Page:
By Jodi Prill , Associate Editor Minneapolis/St. Paul and San Jose international airports have implemented public access wireless Internet systems. Operating under different business models, both airports have seen benefits to passengers and...

By Jodi Prill, Associate Editor

Minneapolis/St. Paul and San Jose international airports have implemented public access wireless Internet systems. Operating under different business models, both airports have seen benefits to passengers and anticipate usage will only grow.

Minneapolis/St. Paul International Airport (MSP) introduced wireless in March 2002. According to Brian Peters, assistant manager of airline affairs, Metropolitan Airport Commission (MAC), 75 percent of the public gate areas are wireless equipped. "We're hoping to have 100 percent of gates covered by next summer," he adds. The process was long and arduous, and Peters doesn't think the full benefits of the system have been reaped, but the airport is on the leading edge. MAC started the RFP process in December 2000, recognizing wireless service could be a benefit to the passengers, as well as, down the road, additional revenue for the airport. Concourse Communications Group eventually won the bid to be a neutral host provider, meaning the wireless

"In my mind, what is dependent on the service really taking off is the passenger being able to get access on both ends of the trip."

Brian Peters, MAC

system is managed through one company and Internet service is provided through one or more other companies. "It was our desire to have one system, essentially one cable running up and through the concourses that was able to accommodate all providers." Peters says. "We didn't want to have one company come in with an installation, and then another company with another installation." According to the contract MAC has with the neutral host provider, "Concourse Communications Group is responsible for all the costs associated with installing and operating the network, and the airport essentially is not bearing any of that responsibility," Peters explains. "However, Concourse was given access to a preexisting fiber optic backbone MAC installed [at a cost of $1.3 million] for general airport uses prior to the wireless RFP. "We then share revenue that Concourse generates on a 30-70 percent split, in favor of Concourse."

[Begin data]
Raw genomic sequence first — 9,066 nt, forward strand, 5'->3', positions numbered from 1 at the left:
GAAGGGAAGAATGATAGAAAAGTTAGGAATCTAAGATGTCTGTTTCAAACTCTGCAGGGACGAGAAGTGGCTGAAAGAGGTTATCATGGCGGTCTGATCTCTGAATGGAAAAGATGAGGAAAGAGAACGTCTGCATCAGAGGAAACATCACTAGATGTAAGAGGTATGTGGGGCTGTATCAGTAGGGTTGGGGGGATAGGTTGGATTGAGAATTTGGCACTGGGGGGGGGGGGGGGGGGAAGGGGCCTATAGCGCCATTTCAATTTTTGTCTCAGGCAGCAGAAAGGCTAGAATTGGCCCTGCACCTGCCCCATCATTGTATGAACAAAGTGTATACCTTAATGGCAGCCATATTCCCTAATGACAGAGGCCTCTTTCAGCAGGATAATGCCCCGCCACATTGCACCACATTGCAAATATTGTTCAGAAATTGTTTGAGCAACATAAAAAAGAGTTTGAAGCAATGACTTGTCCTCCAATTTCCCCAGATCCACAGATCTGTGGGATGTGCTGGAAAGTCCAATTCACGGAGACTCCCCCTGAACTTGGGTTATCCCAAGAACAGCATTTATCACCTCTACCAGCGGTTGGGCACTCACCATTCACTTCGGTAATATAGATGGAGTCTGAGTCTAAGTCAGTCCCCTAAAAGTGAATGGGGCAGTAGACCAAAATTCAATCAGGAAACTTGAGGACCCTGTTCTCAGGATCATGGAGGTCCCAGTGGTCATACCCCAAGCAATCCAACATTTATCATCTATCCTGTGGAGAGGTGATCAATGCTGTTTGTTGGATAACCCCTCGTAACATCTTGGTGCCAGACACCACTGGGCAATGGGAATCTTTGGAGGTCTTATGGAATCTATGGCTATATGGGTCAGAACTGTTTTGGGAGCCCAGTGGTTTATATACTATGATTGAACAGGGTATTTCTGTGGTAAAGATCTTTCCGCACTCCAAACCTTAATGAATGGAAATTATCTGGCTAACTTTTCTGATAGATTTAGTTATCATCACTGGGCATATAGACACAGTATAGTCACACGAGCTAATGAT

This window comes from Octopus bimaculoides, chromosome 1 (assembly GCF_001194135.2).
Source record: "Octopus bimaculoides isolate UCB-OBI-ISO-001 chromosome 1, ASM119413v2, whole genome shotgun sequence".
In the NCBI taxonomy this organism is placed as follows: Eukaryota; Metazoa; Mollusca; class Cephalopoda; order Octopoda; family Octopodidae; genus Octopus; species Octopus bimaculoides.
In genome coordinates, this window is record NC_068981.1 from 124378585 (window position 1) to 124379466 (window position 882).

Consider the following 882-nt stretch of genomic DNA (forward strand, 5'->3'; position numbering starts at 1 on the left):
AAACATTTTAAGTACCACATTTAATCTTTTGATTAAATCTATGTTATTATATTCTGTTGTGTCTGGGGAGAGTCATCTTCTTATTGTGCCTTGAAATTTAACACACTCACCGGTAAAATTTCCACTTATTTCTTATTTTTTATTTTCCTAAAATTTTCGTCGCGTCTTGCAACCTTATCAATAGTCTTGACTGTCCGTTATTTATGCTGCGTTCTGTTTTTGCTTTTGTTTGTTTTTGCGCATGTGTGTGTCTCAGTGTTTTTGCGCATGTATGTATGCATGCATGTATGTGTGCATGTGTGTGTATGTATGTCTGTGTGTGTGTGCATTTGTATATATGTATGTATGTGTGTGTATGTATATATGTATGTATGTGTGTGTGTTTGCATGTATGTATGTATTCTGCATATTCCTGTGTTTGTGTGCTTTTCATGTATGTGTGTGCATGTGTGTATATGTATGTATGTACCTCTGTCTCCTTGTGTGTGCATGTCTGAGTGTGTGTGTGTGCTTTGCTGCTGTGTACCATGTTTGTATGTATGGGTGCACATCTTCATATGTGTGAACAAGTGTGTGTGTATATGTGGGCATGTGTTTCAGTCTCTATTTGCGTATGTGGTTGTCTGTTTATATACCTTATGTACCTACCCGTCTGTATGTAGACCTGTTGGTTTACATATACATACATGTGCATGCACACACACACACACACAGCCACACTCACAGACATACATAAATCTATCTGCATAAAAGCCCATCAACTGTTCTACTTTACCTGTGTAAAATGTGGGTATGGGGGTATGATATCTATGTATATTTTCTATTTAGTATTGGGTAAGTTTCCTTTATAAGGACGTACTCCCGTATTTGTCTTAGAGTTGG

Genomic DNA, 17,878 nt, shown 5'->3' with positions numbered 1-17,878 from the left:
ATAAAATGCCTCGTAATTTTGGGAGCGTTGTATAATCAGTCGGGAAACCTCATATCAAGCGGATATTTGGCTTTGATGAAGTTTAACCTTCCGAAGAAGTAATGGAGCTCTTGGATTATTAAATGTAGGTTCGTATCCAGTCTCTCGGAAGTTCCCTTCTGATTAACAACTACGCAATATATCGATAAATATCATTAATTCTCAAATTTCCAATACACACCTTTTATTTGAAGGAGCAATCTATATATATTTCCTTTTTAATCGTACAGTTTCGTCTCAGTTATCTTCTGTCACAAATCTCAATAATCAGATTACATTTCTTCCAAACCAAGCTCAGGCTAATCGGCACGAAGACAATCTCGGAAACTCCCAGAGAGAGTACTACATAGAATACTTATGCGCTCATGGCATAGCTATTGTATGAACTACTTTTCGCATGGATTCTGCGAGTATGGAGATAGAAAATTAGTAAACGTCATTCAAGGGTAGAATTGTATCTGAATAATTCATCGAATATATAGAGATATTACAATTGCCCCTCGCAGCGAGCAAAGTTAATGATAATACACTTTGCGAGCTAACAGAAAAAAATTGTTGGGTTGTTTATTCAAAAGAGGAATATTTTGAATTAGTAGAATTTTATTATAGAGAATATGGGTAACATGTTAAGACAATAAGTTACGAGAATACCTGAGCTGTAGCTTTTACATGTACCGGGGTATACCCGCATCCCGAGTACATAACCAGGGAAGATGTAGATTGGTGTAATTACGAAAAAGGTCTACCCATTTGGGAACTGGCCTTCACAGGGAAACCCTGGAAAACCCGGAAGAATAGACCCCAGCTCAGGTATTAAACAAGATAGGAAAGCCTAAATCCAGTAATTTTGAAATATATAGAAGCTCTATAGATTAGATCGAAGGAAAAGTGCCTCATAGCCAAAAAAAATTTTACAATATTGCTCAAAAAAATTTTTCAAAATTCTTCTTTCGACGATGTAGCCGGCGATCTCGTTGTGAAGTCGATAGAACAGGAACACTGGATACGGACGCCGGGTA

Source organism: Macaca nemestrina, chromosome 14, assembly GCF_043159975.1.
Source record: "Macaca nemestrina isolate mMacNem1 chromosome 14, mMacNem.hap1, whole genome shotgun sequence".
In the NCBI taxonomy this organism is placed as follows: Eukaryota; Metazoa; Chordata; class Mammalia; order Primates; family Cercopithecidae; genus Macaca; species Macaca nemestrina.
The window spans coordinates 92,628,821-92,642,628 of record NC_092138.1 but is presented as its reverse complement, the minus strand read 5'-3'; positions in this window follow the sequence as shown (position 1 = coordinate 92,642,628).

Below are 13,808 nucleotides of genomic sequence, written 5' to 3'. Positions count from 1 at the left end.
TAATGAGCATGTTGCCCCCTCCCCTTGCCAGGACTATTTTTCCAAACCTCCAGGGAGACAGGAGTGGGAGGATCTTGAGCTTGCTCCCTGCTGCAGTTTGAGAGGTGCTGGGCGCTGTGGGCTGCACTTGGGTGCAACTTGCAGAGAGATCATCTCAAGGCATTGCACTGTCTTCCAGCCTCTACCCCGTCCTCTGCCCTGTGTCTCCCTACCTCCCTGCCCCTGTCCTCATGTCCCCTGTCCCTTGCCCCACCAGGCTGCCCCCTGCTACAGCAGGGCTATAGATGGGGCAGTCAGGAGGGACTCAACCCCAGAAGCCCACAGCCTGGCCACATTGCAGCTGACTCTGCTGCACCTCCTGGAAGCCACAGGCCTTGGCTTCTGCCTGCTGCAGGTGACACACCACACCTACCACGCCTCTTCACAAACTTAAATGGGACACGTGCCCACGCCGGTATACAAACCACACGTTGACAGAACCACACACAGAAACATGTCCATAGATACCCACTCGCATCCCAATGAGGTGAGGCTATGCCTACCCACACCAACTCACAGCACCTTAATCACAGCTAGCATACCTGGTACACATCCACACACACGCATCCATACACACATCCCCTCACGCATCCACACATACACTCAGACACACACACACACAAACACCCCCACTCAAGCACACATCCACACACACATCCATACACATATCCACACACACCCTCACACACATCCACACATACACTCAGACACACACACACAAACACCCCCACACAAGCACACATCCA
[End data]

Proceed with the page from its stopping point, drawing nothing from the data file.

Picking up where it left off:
Customers are charged $7.95 per day for unlimited daily logon. That payment is collected by the ISP (Internet service provider), InfoTouch. Peters says one long-term goal of the system is to allow customers to choose from a range of ISPs. "Eventually, once [wireless] grows and becomes more prominent, throughout not only our airport but other airports throughout the country, you will be able to access other providers once Concourse reaches agreements with other wireless ISPs. To date, there haven't been any other agreements set up." Currently, passengers are the only customers of the wireless system. However, Peters says the infrastructure is designed to accommodate use by airlines and other tenants of the airport. "The only thing that will have to happen is we'll have to put some more access points within the airline and concessions' operations areas. Right now, they don't have coverage."

Brian Peters, MAC

Airport tenants could use the wireless system for communications and daily operations. It could also serve as an additional way for concessionaires to reach customers, by including announcements or special offers on the airport's website. So far the airlines have not shown an interest in utilizing the wireless network. Northwest Airlines, MSP's hub carrier, has had its own wireless network installed for some two years. "[Northwest] would be … the most likely user of [the airport's] system, but since they already have their own, they don't need access. And the others - I don't know if it's on their radar screens yet, but eventually, when it is, it will be there for them so they don't have to go through and invest dollars to implement their own systems."

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